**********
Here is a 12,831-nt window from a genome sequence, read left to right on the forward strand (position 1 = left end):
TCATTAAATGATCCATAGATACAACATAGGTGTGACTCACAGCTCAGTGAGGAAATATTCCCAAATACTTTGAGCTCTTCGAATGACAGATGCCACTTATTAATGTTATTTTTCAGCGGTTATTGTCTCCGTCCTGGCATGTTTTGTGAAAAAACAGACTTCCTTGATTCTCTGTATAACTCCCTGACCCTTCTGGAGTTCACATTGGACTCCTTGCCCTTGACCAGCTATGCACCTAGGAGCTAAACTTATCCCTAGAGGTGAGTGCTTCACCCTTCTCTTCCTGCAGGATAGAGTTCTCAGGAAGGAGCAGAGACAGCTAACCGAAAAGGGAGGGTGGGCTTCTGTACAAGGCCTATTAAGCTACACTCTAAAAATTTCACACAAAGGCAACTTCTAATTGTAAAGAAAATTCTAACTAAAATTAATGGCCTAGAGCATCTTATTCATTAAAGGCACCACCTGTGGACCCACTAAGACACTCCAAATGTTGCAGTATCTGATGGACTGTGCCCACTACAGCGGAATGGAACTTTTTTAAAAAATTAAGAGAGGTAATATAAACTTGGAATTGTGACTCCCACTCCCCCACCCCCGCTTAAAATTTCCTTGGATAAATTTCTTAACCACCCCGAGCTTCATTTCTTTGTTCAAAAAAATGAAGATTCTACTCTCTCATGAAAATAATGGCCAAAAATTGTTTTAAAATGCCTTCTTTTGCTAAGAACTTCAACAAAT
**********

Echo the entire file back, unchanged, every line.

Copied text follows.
Here is a 12,831-nt window from a genome sequence, read left to right on the forward strand (position 1 = left end):
TCATTAAATGATCCATAGATACAACATAGGTGTGACTCACAGCTCAGTGAGGAAATATTCCCAAATACTTTGAGCTCTTCGAATGACAGATGCCACTTATTAATGTTATTTTTCAGCGGTTATTGTCTCCGTCCTGGCATGTTTTGTGAAAAAACAGACTTCCTTGATTCTCTGTATAACTCCCTGACCCTTCTGGAGTTCACATTGGACTCCTTGCCCTTGACCAGCTATGCACCTAGGAGCTAAACTTATCCCTAGAGGTGAGTGCTTCACCCTTCTCTTCCTGCAGGATAGAGTTCTCAGGAAGGAGCAGAGACAGCTAACCGAAAAGGGAGGGTGGGCTTCTGTACAAGGCCTATTAAGCTACACTCTAAAAATTTCACACAAAGGCAACTTCTAATTGTAAAGAAAATTCTAACTAAAATTAATGGCCTAGAGCATCTTATTCATTAAAGGCACCACCTGTGGACCCACTAAGACACTCCAAATGTTGCAGTATCTGATGGACTGTGCCCACTACAGCGGAATGGAACTTTTTTAAAAAATTAAGAGAGGTAATATAAACTTGGAATTGTGACTCCCACTCCCCCACCCCCGCTTAAAATTTCCTTGGATAAATTTCTTAACCACCCCGAGCTTCATTTCTTTGTTCAAAAAAATGAAGATTCTACTCTCTCATGAAAATAATGGCCAAAAATTGTTTTAAAATGCCTTCTTTTGCTAAGAACTTCAACAAAT